Despite weeks of warmer weather leading up to Winter Carnival, temperatures dropped on Friday and remained low throughout the weekend, preventing the traditional polar bear swim and ice skating on Occom Pond. Difficulties at the U.S.-Canadian border also prevented the delivery of a large dome that would have been placed on the Green. Despite these constraints, many of the other events ran as scheduled including a completion of a full-sized snow sculpture in the center of the Green.
With the polls open from 7 a.m. to 7 p.m. yesterday, around 400 voters an hour cast their ballots in Hanover High School’s gymnasium for the New Hampshire presidential primaries. Voters — many of whom made their decision just this week or even yesterday — indicated broad preferences for former South Bend, IN mayor Pete Buttigieg, Sen. Bernie Sanders (I-VT) and Sen. Amy Klobuchar (D-MN).
Around 90 students packed the Collis Center’s TV lounge on Tuesday night to watch the results of the New Hampshire primary unfold. TVs around the room featured live coverage from CNN, MSNBC and the local WMUR9, while ABC’s Devin Dwyer ’05 broadcasted from the event throughout the evening.
After months of town halls, rallies and stump speeches, the 2020 New Hampshire Democratic presidential primary ended with Sen. Bernie Sanders (I-VT) claiming the top spot with 25.7 percent of the votes, the Associated Press projects as of press time. South Bend, IN mayor Pete Buttegieg narrowly followed with 24.4 percent of the vote, and Sen. Amy Klobuchar (D-MN) garnered 19.7 percent of the vote to make a comeback third-place win.
With voters in New Hampshire heading to the polls today for the first-in-the-nation presidential primary, Dartmouth students are closely divided in their preferred candidates, according to a poll conducted by The Dartmouth this past weekend.
For the past three decades, voters in Hanover and Grafton County have consistently cast their ballots for progressive candidates, a pattern that may continue when local voters participate in today’s Democratic primary election.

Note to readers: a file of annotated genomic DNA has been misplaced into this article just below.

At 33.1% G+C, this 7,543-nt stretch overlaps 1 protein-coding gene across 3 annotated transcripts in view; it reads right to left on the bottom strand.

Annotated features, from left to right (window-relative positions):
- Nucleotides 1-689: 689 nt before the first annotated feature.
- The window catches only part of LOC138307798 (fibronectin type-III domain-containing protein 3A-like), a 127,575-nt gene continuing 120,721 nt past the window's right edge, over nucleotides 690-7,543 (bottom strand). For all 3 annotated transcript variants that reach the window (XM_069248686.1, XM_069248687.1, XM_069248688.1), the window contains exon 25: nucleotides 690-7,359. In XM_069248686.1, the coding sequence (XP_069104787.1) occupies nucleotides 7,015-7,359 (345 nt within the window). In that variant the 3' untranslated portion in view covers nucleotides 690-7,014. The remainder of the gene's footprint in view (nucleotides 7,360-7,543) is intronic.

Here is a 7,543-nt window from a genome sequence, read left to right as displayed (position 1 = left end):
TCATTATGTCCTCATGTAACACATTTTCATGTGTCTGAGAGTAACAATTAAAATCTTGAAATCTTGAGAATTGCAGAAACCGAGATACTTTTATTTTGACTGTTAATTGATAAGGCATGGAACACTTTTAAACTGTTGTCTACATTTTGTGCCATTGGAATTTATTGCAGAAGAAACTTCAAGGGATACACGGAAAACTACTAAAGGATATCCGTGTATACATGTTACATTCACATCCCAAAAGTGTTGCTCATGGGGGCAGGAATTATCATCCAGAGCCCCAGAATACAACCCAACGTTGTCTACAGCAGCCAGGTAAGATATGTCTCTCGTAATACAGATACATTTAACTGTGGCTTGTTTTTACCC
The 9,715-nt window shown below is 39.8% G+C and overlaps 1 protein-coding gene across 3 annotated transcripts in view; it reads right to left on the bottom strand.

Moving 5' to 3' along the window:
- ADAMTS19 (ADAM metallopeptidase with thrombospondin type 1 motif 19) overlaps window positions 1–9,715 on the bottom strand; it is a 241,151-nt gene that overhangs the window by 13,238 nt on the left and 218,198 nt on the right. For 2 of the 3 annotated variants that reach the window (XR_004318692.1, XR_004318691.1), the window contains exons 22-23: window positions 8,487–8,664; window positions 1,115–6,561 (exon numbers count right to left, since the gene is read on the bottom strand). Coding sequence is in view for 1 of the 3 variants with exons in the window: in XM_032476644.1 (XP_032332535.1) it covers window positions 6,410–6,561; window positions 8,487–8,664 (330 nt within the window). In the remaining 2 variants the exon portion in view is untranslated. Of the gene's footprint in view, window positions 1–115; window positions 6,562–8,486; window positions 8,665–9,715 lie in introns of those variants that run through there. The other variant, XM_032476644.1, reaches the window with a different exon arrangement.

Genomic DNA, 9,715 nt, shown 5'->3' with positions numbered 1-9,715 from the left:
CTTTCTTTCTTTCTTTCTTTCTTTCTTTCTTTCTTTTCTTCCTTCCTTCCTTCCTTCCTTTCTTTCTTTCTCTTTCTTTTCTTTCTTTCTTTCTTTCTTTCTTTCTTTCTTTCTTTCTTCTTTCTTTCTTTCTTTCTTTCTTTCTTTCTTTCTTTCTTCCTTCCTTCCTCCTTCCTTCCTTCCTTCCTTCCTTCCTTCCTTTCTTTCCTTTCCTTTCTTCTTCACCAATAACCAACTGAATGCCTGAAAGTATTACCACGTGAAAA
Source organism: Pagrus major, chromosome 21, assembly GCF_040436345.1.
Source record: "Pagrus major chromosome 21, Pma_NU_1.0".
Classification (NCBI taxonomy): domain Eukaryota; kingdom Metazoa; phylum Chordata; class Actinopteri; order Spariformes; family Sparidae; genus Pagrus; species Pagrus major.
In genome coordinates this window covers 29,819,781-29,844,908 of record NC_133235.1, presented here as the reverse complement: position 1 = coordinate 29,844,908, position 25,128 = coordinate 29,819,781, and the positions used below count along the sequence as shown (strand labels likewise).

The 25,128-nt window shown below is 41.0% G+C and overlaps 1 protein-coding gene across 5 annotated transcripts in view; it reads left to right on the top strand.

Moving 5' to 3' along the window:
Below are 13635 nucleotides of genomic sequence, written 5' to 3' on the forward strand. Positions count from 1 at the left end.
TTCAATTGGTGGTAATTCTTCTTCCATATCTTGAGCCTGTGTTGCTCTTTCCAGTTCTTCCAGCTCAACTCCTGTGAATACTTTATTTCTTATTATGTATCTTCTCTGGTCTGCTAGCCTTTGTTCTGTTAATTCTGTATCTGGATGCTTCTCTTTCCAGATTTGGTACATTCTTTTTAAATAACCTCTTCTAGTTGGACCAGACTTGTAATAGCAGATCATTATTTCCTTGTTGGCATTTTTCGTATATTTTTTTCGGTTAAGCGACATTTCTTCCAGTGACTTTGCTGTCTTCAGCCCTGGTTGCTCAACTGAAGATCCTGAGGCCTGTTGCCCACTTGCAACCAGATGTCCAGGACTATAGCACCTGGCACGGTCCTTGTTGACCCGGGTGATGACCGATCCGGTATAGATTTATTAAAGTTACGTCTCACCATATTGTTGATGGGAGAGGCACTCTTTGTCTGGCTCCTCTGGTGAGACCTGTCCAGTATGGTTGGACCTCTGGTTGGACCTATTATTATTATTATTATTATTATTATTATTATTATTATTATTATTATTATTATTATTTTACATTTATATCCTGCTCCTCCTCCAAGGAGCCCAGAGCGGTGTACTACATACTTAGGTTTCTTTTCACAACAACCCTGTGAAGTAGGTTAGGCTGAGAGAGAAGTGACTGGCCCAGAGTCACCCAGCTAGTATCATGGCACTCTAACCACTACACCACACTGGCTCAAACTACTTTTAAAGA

This past weekend, campus buzzed with energy not only from Winter Carnival festivities, but also because of several visits from presidential candidates leading up to the New Hampshire primary. Former South Bend, IN mayor Pete Buttigieg and Sen. Amy Klobuchar (D-MN) spoke at separate events in the Hopkins Center for the Arts on Saturday, while entrepreneur Andrew Yang and Sen. Bernie Sanders (I-VT) held events on Sunday at the Top and the Hop and the Hanover Inn, respectively.
Students and Dartmouth community members will flock to the polls today, hoping to play their part in what is shaping up to be a historic presidential primary. While the College’s role in the New Hampshire primary varies from past years, the unique circumstances surrounding the primary and role of students in Democratic politics makes this year’s primary particularly consequential. This year’s primary comes with particular weight following a failed presidential impeachment trial, a closely watched and contested caucuses, and the confusion surrounding New Hampshire House Bill 1264.
Two Dartmouth students are awaiting a decision by the New Hampshire Supreme Court on their ACLU-backed voting rights case against New Hampshire Secretary of State Bill Gardner (D) and NH Attorney General Gordon MacDonald (R) regarding New Hampshire House Bill 1264. The bill, which was signed into law by Gov. Chris Sununu (R) in March, modified the definition of a New Hampshire “resident” and “residency.”